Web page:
It cannot be denied that England has not so strong motives for inter- ference as France. But putting aside the guarantees of the Congress of Vienna, to which England was a party—putting aside even those highet grounds of "eternal justice," the "rights of nations" (grounds to which I trust in God this country never will be a stranger),—is not England authorized to act on the ground of "precedent," namely, the precedent of the interference between Turkey and Greece ? Why should the Northern Don AIIGUEL be treated with more favour than was MAMHOUD ? With many politicians the only question will be—can England and France interfere successfully without endangering the peace of Europe? And here the past teaches us to expect and to be- lieve that they can. Let them, we shall repeat, acknowledge the inde- pendence of Poland, and leave safely the rest to the power of public opi- nion of all Europe, and to the patriotism and manly enthusiasm of the Poles, whose spirit will undoubtedly rise still higher when they will see their right acknowledged by the two most free people of Europe. As for France in particular, I cannot abstain from noticing here the wise rule propounded (if I am not mistaken) by ADAM Smell, who, in speaking of the prohibitive systems in trade, says, that people will seldom make a mistake, if they regulate the conduct of states according to the conduct that individuals would adopt for themselves. No*, suppose a person who was threatened by his enemy with an assault—an old friend of this person slays the enemy and fights the battle himself; where is the man who, in such a case, would leave his friend in the lurch ?
The papers of to-day speak of the death of General DIEBITSCH. If the report will be confirmed, it will be seen that anger and disappoint. ment were the chief causes of the death of this person. Men should be very cautious how they ascribe events to the interference of Providence. The almost incredible successes of the Poles in their holy cause will in- duce the most cautious in that respect to turn his mind to Heaven and there seek for explanation of the miracles that astonished the world. And now we see the principal tool of despotism and oppression, in the bloom of manhood and health, fallen !s-the victim of his own rage and despair I Let his employer take warning from this example. To despotism and tyranny the Emperor NICHOLAS added blasphemy, in calling upon God to bless his abominable cause ! As for the conse- quences of DIEBITSCH'S death to the Poles, I do not think that it will prove advantageous for them. The events have shown that the Poles could not wish for a better commander of their enemies. DIEBITSCEI was unsuccessful as a general, and stupid as a politician. In a war, the character of which prescribed conciliation as the best means of success, he, in his slavish zeal to please his master, did every thing to rouse the indignation and hatred of the Poles. It is proverbial that despots and their satellites never know the minds of the people, and particularly nester appreciate the power that real patriotism, love of freedom, virtue, add to the material strength of men. The proclamations published by DIEBITSCH at the opening of the campaign, proved to demonstration that he had not the least idea of what he was going to do. Another advantage for the Poles,—and this undoubtedly contributed not a little to their successes,—was the extremeunpopularity of DIEBITSCH among his own army, he not being a Russian by birth. The generals who were the nearest to the Field-Marshal, seem to have been not more devoted to him. The papers of this day give an article, stating that his Quarter- master-general reported to the Emperor of his inability to exercise the chief command of the armies. If R proves nothing else, it shows, at least, that the army of s despot 1.51101 more free from intrigues than is his court ; and that such intriguing, in paralyzing the unity of action so indispensable in the command of an army, must certainly have been very advantageous to the united Poles, in facilitating the fulfilment of the skilful combinations of their noble commander.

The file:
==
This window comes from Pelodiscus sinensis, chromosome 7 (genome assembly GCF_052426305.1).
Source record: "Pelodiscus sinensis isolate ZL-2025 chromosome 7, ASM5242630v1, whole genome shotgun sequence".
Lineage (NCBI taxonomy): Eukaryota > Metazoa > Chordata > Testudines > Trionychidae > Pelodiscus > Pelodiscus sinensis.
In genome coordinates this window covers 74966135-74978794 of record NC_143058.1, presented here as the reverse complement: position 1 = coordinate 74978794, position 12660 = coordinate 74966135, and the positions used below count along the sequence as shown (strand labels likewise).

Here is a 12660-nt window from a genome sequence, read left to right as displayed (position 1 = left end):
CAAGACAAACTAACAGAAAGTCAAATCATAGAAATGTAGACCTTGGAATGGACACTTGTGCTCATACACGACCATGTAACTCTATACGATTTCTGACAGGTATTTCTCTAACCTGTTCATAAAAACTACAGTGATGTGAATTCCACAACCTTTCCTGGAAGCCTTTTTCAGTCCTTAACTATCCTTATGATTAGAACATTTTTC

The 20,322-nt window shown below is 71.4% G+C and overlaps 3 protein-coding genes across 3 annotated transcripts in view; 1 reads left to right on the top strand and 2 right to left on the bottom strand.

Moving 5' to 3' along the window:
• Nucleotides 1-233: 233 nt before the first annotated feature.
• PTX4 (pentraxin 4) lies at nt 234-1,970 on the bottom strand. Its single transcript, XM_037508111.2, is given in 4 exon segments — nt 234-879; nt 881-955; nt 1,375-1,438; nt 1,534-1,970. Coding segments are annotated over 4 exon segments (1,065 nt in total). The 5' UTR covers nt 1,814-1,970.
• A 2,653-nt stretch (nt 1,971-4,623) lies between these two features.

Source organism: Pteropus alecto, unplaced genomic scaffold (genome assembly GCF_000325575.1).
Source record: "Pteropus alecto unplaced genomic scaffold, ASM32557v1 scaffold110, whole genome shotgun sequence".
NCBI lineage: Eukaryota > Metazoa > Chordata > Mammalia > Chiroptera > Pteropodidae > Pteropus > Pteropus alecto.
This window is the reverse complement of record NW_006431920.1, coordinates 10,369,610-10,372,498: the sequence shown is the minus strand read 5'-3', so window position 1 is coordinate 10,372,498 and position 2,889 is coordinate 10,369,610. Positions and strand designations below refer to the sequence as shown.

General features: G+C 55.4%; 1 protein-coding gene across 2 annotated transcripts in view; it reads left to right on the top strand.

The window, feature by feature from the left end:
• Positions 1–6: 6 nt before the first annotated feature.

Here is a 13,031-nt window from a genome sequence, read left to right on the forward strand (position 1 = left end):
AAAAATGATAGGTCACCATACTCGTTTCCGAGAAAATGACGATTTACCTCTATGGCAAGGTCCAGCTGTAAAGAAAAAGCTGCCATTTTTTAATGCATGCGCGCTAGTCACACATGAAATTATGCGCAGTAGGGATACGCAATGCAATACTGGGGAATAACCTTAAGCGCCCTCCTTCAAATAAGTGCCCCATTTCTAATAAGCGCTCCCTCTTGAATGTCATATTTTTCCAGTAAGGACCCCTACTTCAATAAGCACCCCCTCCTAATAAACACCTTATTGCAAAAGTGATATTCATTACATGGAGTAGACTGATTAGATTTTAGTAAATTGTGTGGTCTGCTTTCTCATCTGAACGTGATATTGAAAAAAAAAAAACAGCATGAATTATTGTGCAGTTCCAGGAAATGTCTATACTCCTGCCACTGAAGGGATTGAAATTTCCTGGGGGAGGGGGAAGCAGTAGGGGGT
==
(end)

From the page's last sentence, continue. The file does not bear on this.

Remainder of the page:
[The foreign idioms of this letter remain unaltered.—En.]